UM's Beilein has heart surgery, will miss Spain trip

James Hawkins
The Detroit News
John Beilein

Michigan coach John Beilein underwent successful double bypass heart surgery on Monday and will miss the team's upcoming trip to Spain, the program announced on Tuesday.

Beilein, 65, is expected to leave the hospital in a few days and be fully active by the start of the 2018-19 season.

Due to his recovery, Beilein will not go on Michigan's foreign tour from Aug. 17-26 that will include stops in Madrid and Barcelona and three exhibition games. Michigan assistant Saddi Washington will serve as the team's interim head coach in Beilein's absence, with Luke Yaklich and DeAndre Haynes maintaining their assistant roles.

The scheduled procedure, which was performed by Dr. Francis Pagani at the University of Michigan's Samuel and Jean Frankel Cardiovascular Center, is described as a two-vessel coronary bypass graft surgery. It is designed to "improve blood flow to the heart, by taking a healthy artery or vein from another part of the body and grafting it to the obstructed coronary artery."

According to Pagani, Beilein is expected to make a full recovery and "be back to his usual activities within a few weeks."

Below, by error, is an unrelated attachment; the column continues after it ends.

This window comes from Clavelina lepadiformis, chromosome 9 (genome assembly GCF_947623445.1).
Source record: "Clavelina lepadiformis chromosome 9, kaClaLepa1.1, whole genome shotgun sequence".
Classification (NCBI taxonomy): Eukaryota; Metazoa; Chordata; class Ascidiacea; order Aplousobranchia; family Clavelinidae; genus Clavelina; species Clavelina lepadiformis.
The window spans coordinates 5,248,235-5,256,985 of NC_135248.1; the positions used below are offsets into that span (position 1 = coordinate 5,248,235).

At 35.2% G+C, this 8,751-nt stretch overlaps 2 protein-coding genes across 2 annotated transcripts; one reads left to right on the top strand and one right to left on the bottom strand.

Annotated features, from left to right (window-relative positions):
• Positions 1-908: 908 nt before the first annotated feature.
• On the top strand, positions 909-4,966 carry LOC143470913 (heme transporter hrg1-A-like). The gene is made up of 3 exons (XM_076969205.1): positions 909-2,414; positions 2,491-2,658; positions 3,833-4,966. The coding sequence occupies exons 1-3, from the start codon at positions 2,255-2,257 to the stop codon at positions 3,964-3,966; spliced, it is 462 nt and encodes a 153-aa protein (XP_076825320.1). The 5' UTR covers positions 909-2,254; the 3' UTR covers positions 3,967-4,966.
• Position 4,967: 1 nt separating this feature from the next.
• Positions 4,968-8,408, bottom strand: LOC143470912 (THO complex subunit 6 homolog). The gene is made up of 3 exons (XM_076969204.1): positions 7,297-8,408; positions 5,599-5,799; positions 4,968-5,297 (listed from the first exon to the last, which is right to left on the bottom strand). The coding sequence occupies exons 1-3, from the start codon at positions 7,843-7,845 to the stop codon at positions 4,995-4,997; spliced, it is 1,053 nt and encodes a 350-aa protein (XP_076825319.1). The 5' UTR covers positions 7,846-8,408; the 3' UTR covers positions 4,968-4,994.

The expected recovery period for coronary bypass surgery is roughly six to 12 weeks, and, in most cases, one can return to work after four to six weeks, according to the Mayo Clinic.

Michigan will start preseason practice in late September ahead of its season opener against Norfolk State on Nov. 6.

"I feel grateful and blessed that this surgery was performed at the University of Michigan," Beilein said in a statement. "(Wife) Kathleen, and our family appreciate all of the world-class care that was provided for us. Dr. Kim Eagle, Dr. Francis Pagani, Dr. Stanley Chetcuti and all of their staffs at the Frankel Cardiovascular Center are so talented and performed like champions over this past week.

"I am going to work very hard in my rehabilitation to be stronger than ever by the time practice begins for this upcoming season."

Before the 2015-16 season, Beilein had a "preventive" medical procedure that left a scar on his neck. He didn't miss any time that season and he didn't offer any details about the surgery at the time, saying, "I'm 100 percent. There is absolutely nothing wrong with me."

After a brief flirtation with the Detroit Pistons this offseason, Beilein, Michigan's all-time winningest coach, signed a contract extension in July that bumped his annual pay up to $3.8 million and will keep him in Ann Arbor until at least 2022-23.

The deal includes an annual rollover function that will automatically extend the contract by one year, effectively making it a lifetime contract that ensures Michigan will be Beilein's final coaching stop until he retires.

Beilein, who will be entering his 12th season at Michigan, guided the Wolverines to a single-season program-record 33 wins last season that was highlighted by their second straight Big Ten tournament title and second national championship game appearance in six years.

"We are extremely grateful John's proactive procedure was a success and that he is resting comfortably with Kathleen and his family," athletic director Warde Manuel said in a statement. "All of us within the athletic department cannot wait for John's return."